I often identify myself as being a single mom of three children. Never mind that those three children include two that are now adults. They are still my children and will always be no matter how old they get. I have found however, that my worth as a mother has become more apparent as they have gotten older (and wiser).
My middle child, Asa is 21 and moved away for the first time earlier this year. I didn’t think he was ready to go. He thought otherwise. He declared that he was a “man” and it was time for him to get out and live and be independent. So off he went to North Dakota to work for his uncle in construction. He didn’t call for a couple weeks – I didn’t call him because I felt he needed his space away from “Mom.” All seemed well until I received a call in the middle of the night. He was in the hospital needing immediate surgery for appendicitis. His uncle was there with him, but he wanted his mom. It was heartbreaking for me as I listened to my son sob uncontrollably because he was so scared, in pain and I was not there. I could not get there to help him and figured that by the time I could, he would be on the road to recovery. So I talked him down out of his hysteria so that he was in a better frame of mind by the time they took him to surgery. It was a “Wow” moment when I realized how much he needed ME! My laid back, slower than molasses, “whatever” child needed me.
My oldest, Caitlin is 23 and has just become a new mom! I just spent some time at her place, helping her with her new baby (my first grandchild!). I was at the hospital when my grandson Tyler was born (by the way he is the cutest little baby in the world, but of course, I am a bit biased). I spent the night at the hospital as she had a C-section and wanted to be there for her. Later I went back to her place to shower and rest. I told her I would be back at the hospital the next day. A little after 8 a.m. I received a text from her, “When are you going to be back?” I had planned on later that day, but she needed me right then. When I got to the hospital it was clear that she had been crying – she was in pain, Tyler wasn’t taking to breastfeeding, he had been screaming most of the night, she didn’t know what to do. Even though the nurses had been there, she needed her mom. Wow! She needed ME! The sullen defiant child that yo-yoed back and forth needed me.
I spent a week helping Caitlin with Tyler – teaching her, reassuring her, loving her. When it was time for me to leave, she burst into tears. She didn’t want me to go. She needed me.
I had to leave however, because my youngest child, Jake who is 13 needed me back at home. His dad (my ex-husband) was staying at my house to take care of Jake while I was gone. Jake and his dad have not had a lot of time together. It has mostly been camping and fishing trips during summer months. But it worked out that his dad could care for Jake so that I could care for Caitlin.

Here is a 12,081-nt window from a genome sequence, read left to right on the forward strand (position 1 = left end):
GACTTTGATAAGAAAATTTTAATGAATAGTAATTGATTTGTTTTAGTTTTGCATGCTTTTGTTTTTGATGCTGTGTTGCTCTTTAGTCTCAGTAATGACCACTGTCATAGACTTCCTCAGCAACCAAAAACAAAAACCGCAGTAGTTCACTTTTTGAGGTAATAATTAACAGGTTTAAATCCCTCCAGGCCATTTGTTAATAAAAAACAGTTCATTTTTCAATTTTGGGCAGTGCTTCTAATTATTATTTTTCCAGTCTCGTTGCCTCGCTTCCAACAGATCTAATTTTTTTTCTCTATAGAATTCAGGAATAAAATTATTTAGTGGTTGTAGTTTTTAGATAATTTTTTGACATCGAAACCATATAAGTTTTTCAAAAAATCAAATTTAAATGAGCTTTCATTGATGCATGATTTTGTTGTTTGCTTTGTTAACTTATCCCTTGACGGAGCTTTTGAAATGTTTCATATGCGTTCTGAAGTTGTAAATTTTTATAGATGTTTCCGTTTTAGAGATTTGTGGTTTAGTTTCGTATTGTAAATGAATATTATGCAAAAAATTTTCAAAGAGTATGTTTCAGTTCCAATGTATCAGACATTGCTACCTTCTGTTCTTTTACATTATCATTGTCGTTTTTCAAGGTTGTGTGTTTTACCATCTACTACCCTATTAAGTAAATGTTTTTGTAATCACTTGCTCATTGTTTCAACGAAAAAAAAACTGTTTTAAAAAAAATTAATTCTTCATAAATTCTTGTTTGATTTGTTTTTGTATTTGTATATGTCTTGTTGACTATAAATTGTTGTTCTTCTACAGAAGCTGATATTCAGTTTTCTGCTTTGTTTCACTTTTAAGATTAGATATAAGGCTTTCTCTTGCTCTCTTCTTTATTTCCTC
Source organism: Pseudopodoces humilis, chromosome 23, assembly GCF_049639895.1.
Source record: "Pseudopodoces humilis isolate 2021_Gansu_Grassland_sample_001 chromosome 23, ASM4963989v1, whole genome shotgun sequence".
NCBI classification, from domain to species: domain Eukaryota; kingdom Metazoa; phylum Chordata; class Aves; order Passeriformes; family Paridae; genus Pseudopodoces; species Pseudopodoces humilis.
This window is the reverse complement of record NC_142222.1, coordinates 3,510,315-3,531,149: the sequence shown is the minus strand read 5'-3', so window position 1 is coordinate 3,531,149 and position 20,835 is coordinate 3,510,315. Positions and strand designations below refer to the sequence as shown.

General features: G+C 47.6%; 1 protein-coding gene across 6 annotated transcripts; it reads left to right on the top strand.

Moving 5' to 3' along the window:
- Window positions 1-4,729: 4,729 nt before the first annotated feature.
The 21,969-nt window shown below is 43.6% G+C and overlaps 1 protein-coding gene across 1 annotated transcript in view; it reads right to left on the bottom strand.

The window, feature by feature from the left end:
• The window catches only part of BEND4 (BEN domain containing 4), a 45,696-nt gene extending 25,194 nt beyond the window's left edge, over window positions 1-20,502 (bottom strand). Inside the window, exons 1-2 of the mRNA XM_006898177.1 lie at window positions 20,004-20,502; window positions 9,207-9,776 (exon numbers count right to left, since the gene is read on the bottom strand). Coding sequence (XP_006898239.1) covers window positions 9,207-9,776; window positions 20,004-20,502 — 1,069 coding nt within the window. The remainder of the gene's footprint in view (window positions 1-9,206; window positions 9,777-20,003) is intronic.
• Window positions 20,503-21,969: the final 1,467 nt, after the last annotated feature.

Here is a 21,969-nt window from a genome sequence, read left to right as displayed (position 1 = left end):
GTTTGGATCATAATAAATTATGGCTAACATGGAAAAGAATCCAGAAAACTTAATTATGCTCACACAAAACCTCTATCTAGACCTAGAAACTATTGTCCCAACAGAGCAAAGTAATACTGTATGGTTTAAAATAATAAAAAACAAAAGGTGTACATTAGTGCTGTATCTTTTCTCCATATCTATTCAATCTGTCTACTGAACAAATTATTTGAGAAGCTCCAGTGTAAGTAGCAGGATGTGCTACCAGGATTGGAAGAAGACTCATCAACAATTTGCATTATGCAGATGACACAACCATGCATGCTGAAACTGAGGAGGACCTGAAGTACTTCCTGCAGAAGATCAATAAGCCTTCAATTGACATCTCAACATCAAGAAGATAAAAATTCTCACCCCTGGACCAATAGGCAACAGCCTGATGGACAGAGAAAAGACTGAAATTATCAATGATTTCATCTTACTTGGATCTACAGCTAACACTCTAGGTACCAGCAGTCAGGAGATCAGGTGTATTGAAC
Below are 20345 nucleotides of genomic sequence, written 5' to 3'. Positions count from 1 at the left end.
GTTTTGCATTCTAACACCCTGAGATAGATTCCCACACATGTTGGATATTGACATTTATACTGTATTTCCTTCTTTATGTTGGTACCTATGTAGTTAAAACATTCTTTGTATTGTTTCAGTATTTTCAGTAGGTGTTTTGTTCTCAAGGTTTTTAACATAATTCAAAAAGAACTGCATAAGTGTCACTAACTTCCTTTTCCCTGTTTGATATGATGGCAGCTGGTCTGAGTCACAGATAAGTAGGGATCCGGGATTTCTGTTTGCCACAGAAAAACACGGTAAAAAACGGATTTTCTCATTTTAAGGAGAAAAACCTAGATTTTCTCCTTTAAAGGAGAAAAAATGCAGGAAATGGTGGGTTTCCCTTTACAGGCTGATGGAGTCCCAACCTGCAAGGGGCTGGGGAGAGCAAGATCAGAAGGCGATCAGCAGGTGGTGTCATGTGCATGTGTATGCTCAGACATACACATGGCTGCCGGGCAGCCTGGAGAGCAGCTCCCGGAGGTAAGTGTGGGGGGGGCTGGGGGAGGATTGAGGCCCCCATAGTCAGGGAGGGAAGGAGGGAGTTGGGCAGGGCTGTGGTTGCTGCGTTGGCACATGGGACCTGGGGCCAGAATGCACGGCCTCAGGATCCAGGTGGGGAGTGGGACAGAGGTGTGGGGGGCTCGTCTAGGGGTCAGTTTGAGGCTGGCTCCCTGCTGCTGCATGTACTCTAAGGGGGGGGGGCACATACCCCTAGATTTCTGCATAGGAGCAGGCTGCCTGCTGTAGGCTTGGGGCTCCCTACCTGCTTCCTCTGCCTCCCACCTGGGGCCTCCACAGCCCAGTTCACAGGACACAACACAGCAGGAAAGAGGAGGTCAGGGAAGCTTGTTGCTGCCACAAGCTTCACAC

Jake has special needs and I was afraid that it would be a difficult week with my being gone. I did get a call from the school to get Jake back on track once. But then everything seemed to be fine – until I got back. Then Jake was sullen and angry and having meltdowns – and extremely rude to me. Everyone said he had done great while I was gone, no anger problems, no problems at school, he did what he was supposed to do without complaint, etc. So why the hell was he acting up with me? It kind of deflated my ego a bit.
The next day as I was telling him he needed to clean up the video games in the livingroom, I realized what it was. I was the one that made him accountable. Being with his dad had been kind of like a vacation even though he had to go to school. I was the one that insisted he clean up after himself, scoop the dog’s poop in the yard, take his pills on time, eat so he wouldn’t get so hungry he would have a meltdown, take a bath and wash his hair etc. No wonder he was upset when I came home!
I also think that part of it was that I am the one he CAN have a meltdown around and still love him. If he climbs to some kind of hysteria, I can talk him down. If he doesn’t understand something, I can explain it. He needs ME.
This last bit didn’t feel as good as with my other two kids because of the negativity involved. But it made me realize that I am on the right track. It is my job to be a parent, not just a friend. And by being a parent, my kids know that they can trust me and that I have their best interests in mind – even if it doesn’t seem like it at the time. It isn’t until later, when that separation exists do they realize it. So for now, even though it is tougher with Jake, I just have to remember that two out of three ain’t bad – and eventually the last one will feel like he needs me too.